BOTTICELLI: So maybe I’ll start with the last first. You know, obviously being in recovery, I do feel that people who come from affected communities should be part and parcel of the policy and decision-making. I have a long career in public health and I did a lot of work around HIV and AIDS, where clearly the consumer voice, you know, needed to be at the table. And there used to be an expression—nothing about us without us. And I carry that with me in terms of our work that we do on both the national and local levels. You know, I say I’m not unique in the sense that I’m one of 23 million Americans who are in recovery. What makes it unique is I get to sit at the White House and kind of do this work. So that's the really cool piece about it. But what it says to me is that people who are affected by this disorder really have a unique experience and really have a unique voice that needs to be heard at every level. And by virtue of the fact that I am in recovery, and am in this job, I think shows the administration's commitment to really making sure that folks have a voice at the table. And it does inform the work that I do in terms of understanding. I think of my own experience and what were the missed opportunities along the way in terms of identifying this issue with me early on. So it makes us think about things like screening a brief intervention, of how do we intervene, particularly for folks who we know are at risk of developing a more significant problem. You know I actually kind of got into treatment because of my own involvement with the law. I was arrested for drunk driving, I was in a drunk driving car accident, and actually had the opportunity of being somewhat of a forced opportunity to say, treatment or we can continue down the criminal justice path. So, you know, part of it for me—and that's why the significance of being at conferences like this is to say, you know, 27 years ago I was in handcuffs. And for me, now, to be sitting as the acting Director of the Office of National Drug Control Policy is, I think, particularly indicative of how we can take those opportunities, one not let people get involved with the criminal justice system in the first place and second, how do we really look at those intersections with the criminal justice system? And make sure that people are getting adequate care and treatment. You know, again, you know we can't arrest our way out of the problem. You can't incarcerate addiction out of people. And we really need to make sure—and I think, again, that's the exciting part and in terms of being here at this conference and looking at the agenda, that there is a growing acknowledgment in terms of that we can have a more effective and, quite honestly, a much more compassionate response in terms of how we deal with addiction.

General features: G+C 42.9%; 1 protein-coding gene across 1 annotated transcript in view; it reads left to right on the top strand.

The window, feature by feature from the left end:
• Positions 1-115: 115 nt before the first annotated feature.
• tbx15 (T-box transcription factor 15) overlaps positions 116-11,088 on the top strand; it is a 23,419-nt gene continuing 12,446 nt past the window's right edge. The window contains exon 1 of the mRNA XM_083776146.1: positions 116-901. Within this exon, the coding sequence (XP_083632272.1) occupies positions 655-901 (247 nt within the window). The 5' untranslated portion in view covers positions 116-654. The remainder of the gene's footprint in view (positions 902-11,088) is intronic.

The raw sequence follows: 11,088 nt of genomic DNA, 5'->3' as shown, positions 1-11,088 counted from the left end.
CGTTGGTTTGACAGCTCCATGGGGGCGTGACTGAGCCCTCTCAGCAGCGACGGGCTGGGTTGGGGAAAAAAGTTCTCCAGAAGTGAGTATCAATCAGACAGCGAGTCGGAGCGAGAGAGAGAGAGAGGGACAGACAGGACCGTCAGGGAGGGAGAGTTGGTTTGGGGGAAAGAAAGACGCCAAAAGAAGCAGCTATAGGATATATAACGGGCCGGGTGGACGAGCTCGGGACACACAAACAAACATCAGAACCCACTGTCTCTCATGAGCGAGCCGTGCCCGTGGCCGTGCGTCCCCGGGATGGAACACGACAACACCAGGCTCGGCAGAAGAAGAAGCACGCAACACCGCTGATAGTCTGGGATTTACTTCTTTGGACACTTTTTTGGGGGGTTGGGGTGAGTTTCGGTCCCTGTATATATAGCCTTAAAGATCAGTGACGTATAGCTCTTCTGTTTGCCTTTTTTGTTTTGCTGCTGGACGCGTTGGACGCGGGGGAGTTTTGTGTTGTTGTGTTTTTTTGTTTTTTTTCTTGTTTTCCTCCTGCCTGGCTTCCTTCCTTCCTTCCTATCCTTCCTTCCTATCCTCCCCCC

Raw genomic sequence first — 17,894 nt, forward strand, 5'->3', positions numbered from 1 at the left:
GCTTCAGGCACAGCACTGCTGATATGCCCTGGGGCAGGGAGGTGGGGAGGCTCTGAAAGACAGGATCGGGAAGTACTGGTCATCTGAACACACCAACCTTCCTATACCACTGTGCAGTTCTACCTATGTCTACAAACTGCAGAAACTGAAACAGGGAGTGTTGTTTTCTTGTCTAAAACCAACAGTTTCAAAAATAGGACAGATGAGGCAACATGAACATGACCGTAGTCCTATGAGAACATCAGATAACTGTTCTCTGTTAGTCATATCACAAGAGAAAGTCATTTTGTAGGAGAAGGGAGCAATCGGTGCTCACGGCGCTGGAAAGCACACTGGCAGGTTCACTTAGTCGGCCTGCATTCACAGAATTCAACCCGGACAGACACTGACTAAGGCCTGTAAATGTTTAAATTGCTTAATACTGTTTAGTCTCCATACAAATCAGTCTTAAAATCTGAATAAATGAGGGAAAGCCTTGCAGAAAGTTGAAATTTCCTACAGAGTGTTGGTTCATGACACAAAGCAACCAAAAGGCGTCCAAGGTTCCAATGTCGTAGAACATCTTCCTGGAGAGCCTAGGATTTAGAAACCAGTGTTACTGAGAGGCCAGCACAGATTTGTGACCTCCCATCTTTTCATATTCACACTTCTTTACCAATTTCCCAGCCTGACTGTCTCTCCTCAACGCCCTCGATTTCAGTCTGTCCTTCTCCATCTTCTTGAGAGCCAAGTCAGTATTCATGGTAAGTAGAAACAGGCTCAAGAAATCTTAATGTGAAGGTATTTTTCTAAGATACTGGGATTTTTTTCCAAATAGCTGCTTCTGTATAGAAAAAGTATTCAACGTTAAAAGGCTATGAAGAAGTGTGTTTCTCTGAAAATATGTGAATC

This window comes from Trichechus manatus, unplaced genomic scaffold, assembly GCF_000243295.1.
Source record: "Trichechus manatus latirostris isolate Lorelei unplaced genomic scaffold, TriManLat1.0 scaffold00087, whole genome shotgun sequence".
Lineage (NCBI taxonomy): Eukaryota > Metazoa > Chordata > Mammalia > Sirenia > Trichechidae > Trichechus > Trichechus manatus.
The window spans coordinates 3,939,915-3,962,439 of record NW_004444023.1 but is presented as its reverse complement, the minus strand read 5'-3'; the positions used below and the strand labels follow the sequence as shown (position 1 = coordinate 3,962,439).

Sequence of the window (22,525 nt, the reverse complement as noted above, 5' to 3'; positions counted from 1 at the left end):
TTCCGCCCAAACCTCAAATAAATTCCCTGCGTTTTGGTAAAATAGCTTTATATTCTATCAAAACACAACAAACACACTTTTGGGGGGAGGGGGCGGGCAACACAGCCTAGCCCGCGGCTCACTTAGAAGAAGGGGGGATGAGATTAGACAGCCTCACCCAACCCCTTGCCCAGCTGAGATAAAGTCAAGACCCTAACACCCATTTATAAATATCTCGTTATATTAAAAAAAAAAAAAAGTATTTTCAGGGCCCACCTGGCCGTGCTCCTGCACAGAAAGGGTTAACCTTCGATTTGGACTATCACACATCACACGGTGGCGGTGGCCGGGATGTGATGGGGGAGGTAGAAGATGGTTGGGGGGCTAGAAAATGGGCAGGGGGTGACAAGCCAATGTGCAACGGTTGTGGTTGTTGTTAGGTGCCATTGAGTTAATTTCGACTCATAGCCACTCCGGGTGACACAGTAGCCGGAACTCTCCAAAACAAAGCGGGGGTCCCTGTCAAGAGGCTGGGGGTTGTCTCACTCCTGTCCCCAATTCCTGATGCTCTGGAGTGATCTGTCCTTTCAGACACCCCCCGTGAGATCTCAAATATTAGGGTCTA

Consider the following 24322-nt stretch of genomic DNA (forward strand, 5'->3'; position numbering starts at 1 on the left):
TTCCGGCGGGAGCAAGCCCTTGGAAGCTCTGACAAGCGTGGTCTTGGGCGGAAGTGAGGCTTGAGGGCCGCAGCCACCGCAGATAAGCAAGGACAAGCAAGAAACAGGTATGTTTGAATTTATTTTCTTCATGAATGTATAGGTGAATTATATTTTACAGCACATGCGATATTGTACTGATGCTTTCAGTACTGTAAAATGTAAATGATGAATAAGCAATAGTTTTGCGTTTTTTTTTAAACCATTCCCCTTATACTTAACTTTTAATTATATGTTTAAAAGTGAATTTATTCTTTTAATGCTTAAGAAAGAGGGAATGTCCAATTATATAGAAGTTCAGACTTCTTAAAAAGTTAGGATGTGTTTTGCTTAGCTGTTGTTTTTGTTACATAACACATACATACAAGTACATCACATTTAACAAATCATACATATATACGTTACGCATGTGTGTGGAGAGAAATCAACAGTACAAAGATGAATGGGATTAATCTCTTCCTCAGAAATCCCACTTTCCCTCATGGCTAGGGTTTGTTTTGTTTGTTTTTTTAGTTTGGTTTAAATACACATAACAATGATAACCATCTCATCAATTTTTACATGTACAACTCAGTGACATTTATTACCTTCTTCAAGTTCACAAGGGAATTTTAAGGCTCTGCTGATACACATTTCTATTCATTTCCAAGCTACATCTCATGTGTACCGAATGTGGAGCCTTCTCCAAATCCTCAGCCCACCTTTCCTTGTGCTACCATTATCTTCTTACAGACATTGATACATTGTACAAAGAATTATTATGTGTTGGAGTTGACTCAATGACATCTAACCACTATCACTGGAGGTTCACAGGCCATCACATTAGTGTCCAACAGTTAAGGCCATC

WOLF: Well thank you very much for sharing your thoughts with me and good luck with your mission.
WOLF: I've been speaking with Michael Botticelli, who's the acting director of the Office of National Drug Control Policy, and he is about to take the stage shortly at Community Justice 2014 here in sf. I'm Rob Wolf, Director of Communications at the Center for Court Innovation. To listen to more podcasts like this you can visit our website at www.courtinnovation.org. Thanks for listening.